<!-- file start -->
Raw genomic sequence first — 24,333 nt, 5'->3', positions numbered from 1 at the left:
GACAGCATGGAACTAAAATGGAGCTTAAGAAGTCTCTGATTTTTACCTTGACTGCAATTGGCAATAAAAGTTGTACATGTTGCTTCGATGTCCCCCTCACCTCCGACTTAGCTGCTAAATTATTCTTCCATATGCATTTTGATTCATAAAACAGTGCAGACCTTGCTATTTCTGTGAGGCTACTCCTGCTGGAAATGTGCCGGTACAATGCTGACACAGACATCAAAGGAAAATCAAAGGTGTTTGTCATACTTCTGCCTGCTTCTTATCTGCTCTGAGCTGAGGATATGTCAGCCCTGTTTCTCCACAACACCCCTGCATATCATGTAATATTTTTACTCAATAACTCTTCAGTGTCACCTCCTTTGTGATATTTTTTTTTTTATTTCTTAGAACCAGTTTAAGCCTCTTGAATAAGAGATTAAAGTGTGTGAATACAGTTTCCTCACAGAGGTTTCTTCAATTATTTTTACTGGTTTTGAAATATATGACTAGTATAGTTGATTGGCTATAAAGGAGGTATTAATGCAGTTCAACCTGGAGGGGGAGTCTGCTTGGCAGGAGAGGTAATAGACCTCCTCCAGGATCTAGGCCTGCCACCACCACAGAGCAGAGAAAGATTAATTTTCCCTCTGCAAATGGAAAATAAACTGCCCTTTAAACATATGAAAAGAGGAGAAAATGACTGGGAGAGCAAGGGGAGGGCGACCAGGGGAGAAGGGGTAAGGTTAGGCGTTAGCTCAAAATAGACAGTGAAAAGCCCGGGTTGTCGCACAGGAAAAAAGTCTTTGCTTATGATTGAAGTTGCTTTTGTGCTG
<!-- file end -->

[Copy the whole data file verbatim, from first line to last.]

Raw genomic sequence first — 24,333 nt, 5'->3', positions numbered from 1 at the left:
GACAGCATGGAACTAAAATGGAGCTTAAGAAGTCTCTGATTTTTACCTTGACTGCAATTGGCAATAAAAGTTGTACATGTTGCTTCGATGTCCCCCTCACCTCCGACTTAGCTGCTAAATTATTCTTCCATATGCATTTTGATTCATAAAACAGTGCAGACCTTGCTATTTCTGTGAGGCTACTCCTGCTGGAAATGTGCCGGTACAATGCTGACACAGACATCAAAGGAAAATCAAAGGTGTTTGTCATACTTCTGCCTGCTTCTTATCTGCTCTGAGCTGAGGATATGTCAGCCCTGTTTCTCCACAACACCCCTGCATATCATGTAATATTTTTACTCAATAACTCTTCAGTGTCACCTCCTTTGTGATATTTTTTTTTTTATTTCTTAGAACCAGTTTAAGCCTCTTGAATAAGAGATTAAAGTGTGTGAATACAGTTTCCTCACAGAGGTTTCTTCAATTATTTTTACTGGTTTTGAAATATATGACTAGTATAGTTGATTGGCTATAAAGGAGGTATTAATGCAGTTCAACCTGGAGGGGGAGTCTGCTTGGCAGGAGAGGTAATAGACCTCCTCCAGGATCTAGGCCTGCCACCACCACAGAGCAGAGAAAGATTAATTTTCCCTCTGCAAATGGAAAATAAACTGCCCTTTAAACATATGAAAAGAGGAGAAAATGACTGGGAGAGCAAGGGGAGGGCGACCAGGGGAGAAGGGGTAAGGTTAGGCGTTAGCTCAAAATAGACAGTGAAAAGCCCGGGTTGTCGCACAGGAAAAAAGTCTTTGCTTATGATTGAAGTTGCTTTTGTGCTG